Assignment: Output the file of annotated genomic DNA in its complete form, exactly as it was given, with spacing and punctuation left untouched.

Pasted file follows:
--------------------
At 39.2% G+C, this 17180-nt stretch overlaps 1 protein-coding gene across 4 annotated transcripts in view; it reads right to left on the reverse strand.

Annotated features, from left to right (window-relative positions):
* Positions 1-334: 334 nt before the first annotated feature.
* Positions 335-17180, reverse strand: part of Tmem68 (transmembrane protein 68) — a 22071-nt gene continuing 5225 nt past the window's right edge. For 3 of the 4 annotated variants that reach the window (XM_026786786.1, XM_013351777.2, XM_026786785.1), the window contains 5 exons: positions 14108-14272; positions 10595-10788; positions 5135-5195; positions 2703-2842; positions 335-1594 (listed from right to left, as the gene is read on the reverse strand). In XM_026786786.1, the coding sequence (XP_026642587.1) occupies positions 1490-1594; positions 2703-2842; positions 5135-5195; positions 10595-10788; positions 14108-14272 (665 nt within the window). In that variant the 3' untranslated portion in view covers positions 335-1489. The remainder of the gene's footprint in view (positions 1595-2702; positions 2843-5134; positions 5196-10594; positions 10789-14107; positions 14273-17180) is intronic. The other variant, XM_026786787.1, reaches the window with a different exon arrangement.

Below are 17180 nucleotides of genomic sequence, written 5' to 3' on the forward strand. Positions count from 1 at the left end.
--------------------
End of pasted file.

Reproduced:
At 39.2% G+C, this 17180-nt stretch overlaps 1 protein-coding gene across 4 annotated transcripts in view; it reads right to left on the reverse strand.

Annotated features, from left to right (window-relative positions):
* Positions 1-334: 334 nt before the first annotated feature.
* Positions 335-17180, reverse strand: part of Tmem68 (transmembrane protein 68) — a 22071-nt gene continuing 5225 nt past the window's right edge. For 3 of the 4 annotated variants that reach the window (XM_026786786.1, XM_013351777.2, XM_026786785.1), the window contains 5 exons: positions 14108-14272; positions 10595-10788; positions 5135-5195; positions 2703-2842; positions 335-1594 (listed from right to left, as the gene is read on the reverse strand). In XM_026786786.1, the coding sequence (XP_026642587.1) occupies positions 1490-1594; positions 2703-2842; positions 5135-5195; positions 10595-10788; positions 14108-14272 (665 nt within the window). In that variant the 3' untranslated portion in view covers positions 335-1489. The remainder of the gene's footprint in view (positions 1595-2702; positions 2843-5134; positions 5196-10594; positions 10789-14107; positions 14273-17180) is intronic. The other variant, XM_026786787.1, reaches the window with a different exon arrangement.

Below are 17180 nucleotides of genomic sequence, written 5' to 3' on the forward strand. Positions count from 1 at the left end.